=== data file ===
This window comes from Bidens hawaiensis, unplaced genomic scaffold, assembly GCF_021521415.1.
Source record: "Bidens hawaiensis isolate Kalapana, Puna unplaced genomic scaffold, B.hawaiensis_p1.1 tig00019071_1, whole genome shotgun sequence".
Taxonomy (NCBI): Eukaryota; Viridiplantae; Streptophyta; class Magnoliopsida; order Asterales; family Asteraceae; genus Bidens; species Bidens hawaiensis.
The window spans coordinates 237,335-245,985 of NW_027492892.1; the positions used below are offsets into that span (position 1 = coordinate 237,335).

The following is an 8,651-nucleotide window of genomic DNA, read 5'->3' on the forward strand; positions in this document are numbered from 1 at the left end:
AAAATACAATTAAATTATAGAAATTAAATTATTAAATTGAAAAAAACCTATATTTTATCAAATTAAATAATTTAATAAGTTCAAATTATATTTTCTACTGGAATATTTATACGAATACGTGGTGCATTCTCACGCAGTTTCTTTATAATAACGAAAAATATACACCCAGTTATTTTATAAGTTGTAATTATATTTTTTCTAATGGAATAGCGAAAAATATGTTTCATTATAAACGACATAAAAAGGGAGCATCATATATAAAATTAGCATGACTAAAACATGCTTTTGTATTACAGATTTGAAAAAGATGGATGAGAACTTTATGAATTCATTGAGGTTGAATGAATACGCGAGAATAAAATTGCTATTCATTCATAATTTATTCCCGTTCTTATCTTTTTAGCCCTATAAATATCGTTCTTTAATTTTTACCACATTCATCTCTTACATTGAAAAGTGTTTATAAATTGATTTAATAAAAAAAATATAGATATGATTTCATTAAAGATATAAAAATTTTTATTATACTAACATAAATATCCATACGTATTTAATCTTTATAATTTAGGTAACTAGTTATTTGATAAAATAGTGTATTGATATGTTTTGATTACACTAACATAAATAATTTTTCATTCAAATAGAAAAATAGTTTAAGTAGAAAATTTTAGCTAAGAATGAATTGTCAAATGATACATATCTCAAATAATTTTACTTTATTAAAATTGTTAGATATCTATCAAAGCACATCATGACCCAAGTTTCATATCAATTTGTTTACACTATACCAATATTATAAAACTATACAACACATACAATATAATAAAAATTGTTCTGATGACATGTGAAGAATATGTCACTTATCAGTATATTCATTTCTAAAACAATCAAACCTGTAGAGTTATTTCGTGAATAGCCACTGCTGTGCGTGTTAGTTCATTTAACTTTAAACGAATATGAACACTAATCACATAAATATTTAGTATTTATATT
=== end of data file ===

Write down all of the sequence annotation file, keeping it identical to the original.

This window comes from Bidens hawaiensis, unplaced genomic scaffold, assembly GCF_021521415.1.
Source record: "Bidens hawaiensis isolate Kalapana, Puna unplaced genomic scaffold, B.hawaiensis_p1.1 tig00019071_1, whole genome shotgun sequence".
Taxonomy (NCBI): Eukaryota; Viridiplantae; Streptophyta; class Magnoliopsida; order Asterales; family Asteraceae; genus Bidens; species Bidens hawaiensis.
The window spans coordinates 237,335-245,985 of NW_027492892.1; the positions used below are offsets into that span (position 1 = coordinate 237,335).

The following is an 8,651-nucleotide window of genomic DNA, read 5'->3' on the forward strand; positions in this document are numbered from 1 at the left end:
AAAATACAATTAAATTATAGAAATTAAATTATTAAATTGAAAAAAACCTATATTTTATCAAATTAAATAATTTAATAAGTTCAAATTATATTTTCTACTGGAATATTTATACGAATACGTGGTGCATTCTCACGCAGTTTCTTTATAATAACGAAAAATATACACCCAGTTATTTTATAAGTTGTAATTATATTTTTTCTAATGGAATAGCGAAAAATATGTTTCATTATAAACGACATAAAAAGGGAGCATCATATATAAAATTAGCATGACTAAAACATGCTTTTGTATTACAGATTTGAAAAAGATGGATGAGAACTTTATGAATTCATTGAGGTTGAATGAATACGCGAGAATAAAATTGCTATTCATTCATAATTTATTCCCGTTCTTATCTTTTTAGCCCTATAAATATCGTTCTTTAATTTTTACCACATTCATCTCTTACATTGAAAAGTGTTTATAAATTGATTTAATAAAAAAAATATAGATATGATTTCATTAAAGATATAAAAATTTTTATTATACTAACATAAATATCCATACGTATTTAATCTTTATAATTTAGGTAACTAGTTATTTGATAAAATAGTGTATTGATATGTTTTGATTACACTAACATAAATAATTTTTCATTCAAATAGAAAAATAGTTTAAGTAGAAAATTTTAGCTAAGAATGAATTGTCAAATGATACATATCTCAAATAATTTTACTTTATTAAAATTGTTAGATATCTATCAAAGCACATCATGACCCAAGTTTCATATCAATTTGTTTACACTATACCAATATTATAAAACTATACAACACATACAATATAATAAAAATTGTTCTGATGACATGTGAAGAATATGTCACTTATCAGTATATTCATTTCTAAAACAATCAAACCTGTAGAGTTATTTCGTGAATAGCCACTGCTGTGCGTGTTAGTTCATTTAACTTTAAACGAATATGAACACTAATCACATAAATATTTAGTATTTATATT